post office mural depicts Texas rangers
a Pecan Shell
Back in the 1870s there had been a Texas Ranger camp two miles northeast
of present-day Ranger along Palo Pinto Creek. The Ranger visits gave
it the place it's initial name of Ranger Camp Valley. It did
indeed have the appearance of a camp since all businesses, including
schools, churches and stores were inside tents.
When the Texas and Pacific Railroad entered the valley in 1880, 160
acres were donated to the railroad and the community moved to establish
the permanent town of Ranger. In the last few days of 1880, the town's
new post office opened. Growth was slow but assured. BY the end of
the 1880s Ranger had 350 people which grew to 750 by 1904.
The region suffered a drought in 1917 - just about the time the area's
first oil well came in. With daily production measured at 1,700 barrels,
this produced one of the largest (and some say the most archetypical)
oil boom in Texas. The Texas Pacific
Coal and Oil Company had 22 wells either in production or being drilled
in 1919. No fewer than eight refineries were under construction or
refining and with $5 million in deposits, banking was good in Ranger.
The 1920 Census figures have given the population of Ranger as 16,201,
but the tent cities and transient population made an acurate count
impossible. Some estimates go as high as 30,000. Ranger received a
second railroad with the arrival of the Wichita Falls and Southern
and soon five trains a day were stopping at the boom town.
Every silver-lining has its dark cloud and when the drought broke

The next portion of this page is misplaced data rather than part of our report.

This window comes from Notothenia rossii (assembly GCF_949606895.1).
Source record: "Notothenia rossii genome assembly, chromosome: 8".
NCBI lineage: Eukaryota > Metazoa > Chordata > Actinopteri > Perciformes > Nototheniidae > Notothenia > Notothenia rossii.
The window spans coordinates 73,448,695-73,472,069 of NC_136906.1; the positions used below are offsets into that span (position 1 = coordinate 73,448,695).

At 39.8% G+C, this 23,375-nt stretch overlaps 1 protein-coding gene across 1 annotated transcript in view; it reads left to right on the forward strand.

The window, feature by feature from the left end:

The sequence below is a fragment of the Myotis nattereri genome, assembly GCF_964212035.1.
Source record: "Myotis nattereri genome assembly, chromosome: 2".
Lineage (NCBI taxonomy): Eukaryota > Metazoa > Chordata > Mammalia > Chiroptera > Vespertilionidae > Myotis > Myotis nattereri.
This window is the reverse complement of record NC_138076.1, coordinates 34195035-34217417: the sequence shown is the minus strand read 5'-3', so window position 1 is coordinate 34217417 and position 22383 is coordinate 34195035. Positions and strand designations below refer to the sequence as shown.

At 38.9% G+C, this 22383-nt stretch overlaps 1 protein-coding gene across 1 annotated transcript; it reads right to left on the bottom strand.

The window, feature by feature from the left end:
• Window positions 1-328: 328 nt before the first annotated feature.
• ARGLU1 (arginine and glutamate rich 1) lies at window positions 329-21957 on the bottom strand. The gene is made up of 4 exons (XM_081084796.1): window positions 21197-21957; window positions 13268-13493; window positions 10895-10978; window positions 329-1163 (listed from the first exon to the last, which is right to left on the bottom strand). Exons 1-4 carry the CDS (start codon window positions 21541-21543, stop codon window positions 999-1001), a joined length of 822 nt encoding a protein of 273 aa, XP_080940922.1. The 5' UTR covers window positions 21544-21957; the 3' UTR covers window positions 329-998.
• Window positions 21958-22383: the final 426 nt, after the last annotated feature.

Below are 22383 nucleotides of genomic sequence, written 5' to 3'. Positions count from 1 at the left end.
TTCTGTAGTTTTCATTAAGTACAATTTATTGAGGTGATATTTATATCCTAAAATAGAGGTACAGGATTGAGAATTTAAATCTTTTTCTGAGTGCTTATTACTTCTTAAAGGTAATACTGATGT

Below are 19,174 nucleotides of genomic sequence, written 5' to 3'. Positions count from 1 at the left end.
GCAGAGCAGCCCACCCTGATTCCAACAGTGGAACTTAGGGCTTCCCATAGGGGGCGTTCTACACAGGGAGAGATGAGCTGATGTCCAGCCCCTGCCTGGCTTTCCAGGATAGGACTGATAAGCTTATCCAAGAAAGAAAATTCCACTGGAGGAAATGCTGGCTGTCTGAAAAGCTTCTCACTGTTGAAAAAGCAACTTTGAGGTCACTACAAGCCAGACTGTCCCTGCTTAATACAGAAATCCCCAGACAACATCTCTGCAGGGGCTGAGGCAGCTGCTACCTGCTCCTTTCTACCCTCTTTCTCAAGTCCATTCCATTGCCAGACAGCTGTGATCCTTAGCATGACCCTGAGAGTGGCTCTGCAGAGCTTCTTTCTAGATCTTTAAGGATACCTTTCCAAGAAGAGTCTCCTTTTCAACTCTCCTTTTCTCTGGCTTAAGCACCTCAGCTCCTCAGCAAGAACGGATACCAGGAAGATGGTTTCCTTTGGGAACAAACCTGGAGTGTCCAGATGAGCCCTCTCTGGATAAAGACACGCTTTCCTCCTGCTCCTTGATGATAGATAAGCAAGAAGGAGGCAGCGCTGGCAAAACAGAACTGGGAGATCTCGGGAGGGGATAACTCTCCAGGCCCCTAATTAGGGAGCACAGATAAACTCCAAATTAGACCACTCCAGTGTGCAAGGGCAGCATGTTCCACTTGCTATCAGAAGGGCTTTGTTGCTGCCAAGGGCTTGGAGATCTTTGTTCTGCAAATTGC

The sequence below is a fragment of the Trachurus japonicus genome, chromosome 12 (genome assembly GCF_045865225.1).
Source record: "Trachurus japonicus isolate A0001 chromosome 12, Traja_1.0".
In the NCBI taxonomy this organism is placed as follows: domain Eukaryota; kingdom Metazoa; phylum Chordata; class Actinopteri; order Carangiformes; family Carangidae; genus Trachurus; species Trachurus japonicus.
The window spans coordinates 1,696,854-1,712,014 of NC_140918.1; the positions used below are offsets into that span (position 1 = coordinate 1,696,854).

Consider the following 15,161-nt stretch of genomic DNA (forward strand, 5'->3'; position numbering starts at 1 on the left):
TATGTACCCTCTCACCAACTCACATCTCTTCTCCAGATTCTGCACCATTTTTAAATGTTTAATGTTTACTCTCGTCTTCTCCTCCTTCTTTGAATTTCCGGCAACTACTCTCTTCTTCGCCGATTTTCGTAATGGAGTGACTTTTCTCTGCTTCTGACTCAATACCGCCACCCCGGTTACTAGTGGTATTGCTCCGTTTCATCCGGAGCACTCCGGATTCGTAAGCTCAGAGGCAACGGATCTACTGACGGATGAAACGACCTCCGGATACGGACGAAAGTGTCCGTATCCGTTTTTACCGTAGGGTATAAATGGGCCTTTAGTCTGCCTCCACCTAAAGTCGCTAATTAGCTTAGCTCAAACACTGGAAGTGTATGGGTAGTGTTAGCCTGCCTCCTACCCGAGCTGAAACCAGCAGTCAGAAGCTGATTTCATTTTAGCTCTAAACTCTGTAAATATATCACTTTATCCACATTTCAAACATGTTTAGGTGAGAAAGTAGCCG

Ranger's dirt streets turned into a morass. Unsanitary conditions
caused an outbreak of typhoid fever. An April fire in 1919, destroyed
two downtown blocks. Naturally, the parasites descended on Ranger
and violence, gambling and prostitution sprang up like the proverbial
The boom was short lived and while some in 1921 were hoping for new
oil discoveries, a string of bank failures dashed all hopes. The 1930
population of Ranger (which was much easier to count than the 1920
census) was down to just 6,208.
After the bust, unrest and discontentment provided a strong base for
the Ku Klux Klan. By 1980 Ranger had a population of 3,142 which has
since declined to just under 2,500.
Book Hotel Here Ranger
view common in town.
Photo courtesy Mike
"I was delighted
to see the photos of Ranger in the October issue of TE.
I wanted to share with you some information about the picture of the
old theater. It was originally called the Lone Star and later became
the Columbia. Its speciality was the Western. The old movie house
has sat empty for years, but I understand that the local historical
society has cleaned the inside up and has accumulated seats for the
building in the future hope of making it a workable theater again.
The roof is missing and that is the financial imperative for full
restoration. Who knows? Maybe someday there will be a theater again
in Ranger. - Billy
Smith, October 21, 2007
My mother and father, Ann and B.H. Peacock contributed much to the
conversion of the train depot to a museum. - Bob Peacock, November
Escapes, in its purpose to preserve historic, endangered and vanishing
Texas, asks that anyone wishing to share their local history
and vintage/historic photos, please contact